Our Response To Stress
  • When we experience a stressful event, different hormones like adrenaline and cortisol are released inside our body, resulting in a fight-or-flight response, and may experience volatility, extreme emotions and brain shutdowns.
  • Long-term stress has been linked with all kinds of problems related to physical and mental health.
  • Our community, the support we get from family, friends and relatives tend to factor in our response towards a stressful situation.

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Why People Cope with Life Events So Differently

healthline.com

Mature adults have developed their coping skills and are not as reactive and stressful all the time as the young population, which are yet to understand steadfastness, resilience or the benefits of a calm mind.

When a person has successfully managed challenging situations, new problems are not reacted with panic as our past experiences give us strength and self-efficacy.

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Right action comes when we take proactive steps to remedy a problematic situation, tapping into the things that are possible and can be controlled.

  • A person with an external locus of control blames others and acts like a hopeless victim.
  • A person who has an internal locus of control is able to move into positive action and cope up with the situation at hand.

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A person with underlying and invisible mental health issues is likely to get triggered by any event.

Like the straw that broke a camel’s back, a person’s current mindset and problems can project a new problem in a distorted way, making even a small event feel overwhelming. This leads to feelings of inadequacy and low self-esteem.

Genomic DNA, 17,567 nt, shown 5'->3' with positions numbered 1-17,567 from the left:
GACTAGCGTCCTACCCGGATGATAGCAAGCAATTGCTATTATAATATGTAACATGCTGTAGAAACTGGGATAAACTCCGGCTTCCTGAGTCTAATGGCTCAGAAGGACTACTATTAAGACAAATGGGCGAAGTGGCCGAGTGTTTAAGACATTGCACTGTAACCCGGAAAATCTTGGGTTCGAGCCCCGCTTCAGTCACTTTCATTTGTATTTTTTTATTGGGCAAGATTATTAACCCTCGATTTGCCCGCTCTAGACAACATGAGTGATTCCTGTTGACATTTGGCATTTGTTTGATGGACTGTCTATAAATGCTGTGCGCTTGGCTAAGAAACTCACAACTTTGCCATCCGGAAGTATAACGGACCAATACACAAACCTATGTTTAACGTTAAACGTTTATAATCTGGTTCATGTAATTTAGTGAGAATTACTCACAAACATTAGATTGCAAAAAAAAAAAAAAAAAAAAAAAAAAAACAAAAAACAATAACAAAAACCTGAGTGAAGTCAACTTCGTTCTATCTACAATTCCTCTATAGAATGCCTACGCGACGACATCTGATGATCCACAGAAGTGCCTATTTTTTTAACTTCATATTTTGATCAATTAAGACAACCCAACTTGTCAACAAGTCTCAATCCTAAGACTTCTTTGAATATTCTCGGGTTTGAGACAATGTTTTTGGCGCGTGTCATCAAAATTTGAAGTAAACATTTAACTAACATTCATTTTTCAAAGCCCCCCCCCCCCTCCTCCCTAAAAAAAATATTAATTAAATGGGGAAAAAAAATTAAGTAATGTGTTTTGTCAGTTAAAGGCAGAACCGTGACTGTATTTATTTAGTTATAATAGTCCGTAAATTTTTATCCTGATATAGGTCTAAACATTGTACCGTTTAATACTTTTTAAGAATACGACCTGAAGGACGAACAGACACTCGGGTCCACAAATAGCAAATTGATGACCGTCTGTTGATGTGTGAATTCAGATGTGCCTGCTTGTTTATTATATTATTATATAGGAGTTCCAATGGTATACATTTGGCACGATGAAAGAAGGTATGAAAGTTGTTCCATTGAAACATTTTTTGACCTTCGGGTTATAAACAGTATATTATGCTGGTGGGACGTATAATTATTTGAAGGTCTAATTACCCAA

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Our personality and upbringing play a major role in how we handle a stressful situation.

First responders, firefighters and surgeons have different skill sets and mental strength, apart from the professional training that they have undergone, leading to better handling of pressure situations.

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  1. Take care of yourself by practising mindfulness meditation, yoga, or deep breathing.
  2. Focus on what you are able to control, and regulate it, like watching less news.
  3. Ask for support from family or a therapist.
  4. Help others and listen to their problems, creating a reciprocating feeling of empathy and understanding.
  5. Understand that we are all different yet the same, and learn to live in harmony.

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